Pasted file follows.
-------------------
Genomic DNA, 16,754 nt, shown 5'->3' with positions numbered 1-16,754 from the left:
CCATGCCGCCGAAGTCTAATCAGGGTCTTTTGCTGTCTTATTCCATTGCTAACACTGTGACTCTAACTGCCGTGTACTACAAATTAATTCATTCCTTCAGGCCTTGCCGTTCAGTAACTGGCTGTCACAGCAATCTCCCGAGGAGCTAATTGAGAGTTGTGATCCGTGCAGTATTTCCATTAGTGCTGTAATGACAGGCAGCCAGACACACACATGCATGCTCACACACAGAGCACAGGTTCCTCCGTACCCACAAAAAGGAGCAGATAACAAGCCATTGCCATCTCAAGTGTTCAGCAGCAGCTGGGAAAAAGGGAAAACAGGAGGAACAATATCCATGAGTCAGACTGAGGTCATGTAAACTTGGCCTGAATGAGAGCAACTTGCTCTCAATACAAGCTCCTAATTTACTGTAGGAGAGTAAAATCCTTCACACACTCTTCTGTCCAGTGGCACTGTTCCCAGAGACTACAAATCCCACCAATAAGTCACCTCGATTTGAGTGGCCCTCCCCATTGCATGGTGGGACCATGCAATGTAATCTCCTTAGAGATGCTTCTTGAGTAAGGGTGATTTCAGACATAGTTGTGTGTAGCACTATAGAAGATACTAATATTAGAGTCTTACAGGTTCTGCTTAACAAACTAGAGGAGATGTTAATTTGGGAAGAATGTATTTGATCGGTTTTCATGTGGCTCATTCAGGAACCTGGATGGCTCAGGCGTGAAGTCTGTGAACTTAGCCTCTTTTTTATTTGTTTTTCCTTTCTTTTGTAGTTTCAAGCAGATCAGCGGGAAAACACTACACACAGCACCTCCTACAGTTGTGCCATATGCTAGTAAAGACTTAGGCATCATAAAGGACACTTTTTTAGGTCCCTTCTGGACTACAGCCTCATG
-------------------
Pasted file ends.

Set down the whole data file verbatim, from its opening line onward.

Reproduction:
Genomic DNA, 16,754 nt, shown 5'->3' with positions numbered 1-16,754 from the left:
CCATGCCGCCGAAGTCTAATCAGGGTCTTTTGCTGTCTTATTCCATTGCTAACACTGTGACTCTAACTGCCGTGTACTACAAATTAATTCATTCCTTCAGGCCTTGCCGTTCAGTAACTGGCTGTCACAGCAATCTCCCGAGGAGCTAATTGAGAGTTGTGATCCGTGCAGTATTTCCATTAGTGCTGTAATGACAGGCAGCCAGACACACACATGCATGCTCACACACAGAGCACAGGTTCCTCCGTACCCACAAAAAGGAGCAGATAACAAGCCATTGCCATCTCAAGTGTTCAGCAGCAGCTGGGAAAAAGGGAAAACAGGAGGAACAATATCCATGAGTCAGACTGAGGTCATGTAAACTTGGCCTGAATGAGAGCAACTTGCTCTCAATACAAGCTCCTAATTTACTGTAGGAGAGTAAAATCCTTCACACACTCTTCTGTCCAGTGGCACTGTTCCCAGAGACTACAAATCCCACCAATAAGTCACCTCGATTTGAGTGGCCCTCCCCATTGCATGGTGGGACCATGCAATGTAATCTCCTTAGAGATGCTTCTTGAGTAAGGGTGATTTCAGACATAGTTGTGTGTAGCACTATAGAAGATACTAATATTAGAGTCTTACAGGTTCTGCTTAACAAACTAGAGGAGATGTTAATTTGGGAAGAATGTATTTGATCGGTTTTCATGTGGCTCATTCAGGAACCTGGATGGCTCAGGCGTGAAGTCTGTGAACTTAGCCTCTTTTTTATTTGTTTTTCCTTTCTTTTGTAGTTTCAAGCAGATCAGCGGGAAAACACTACACACAGCACCTCCTACAGTTGTGCCATATGCTAGTAAAGACTTAGGCATCATAAAGGACACTTTTTTAGGTCCCTTCTGGACTACAGCCTCATG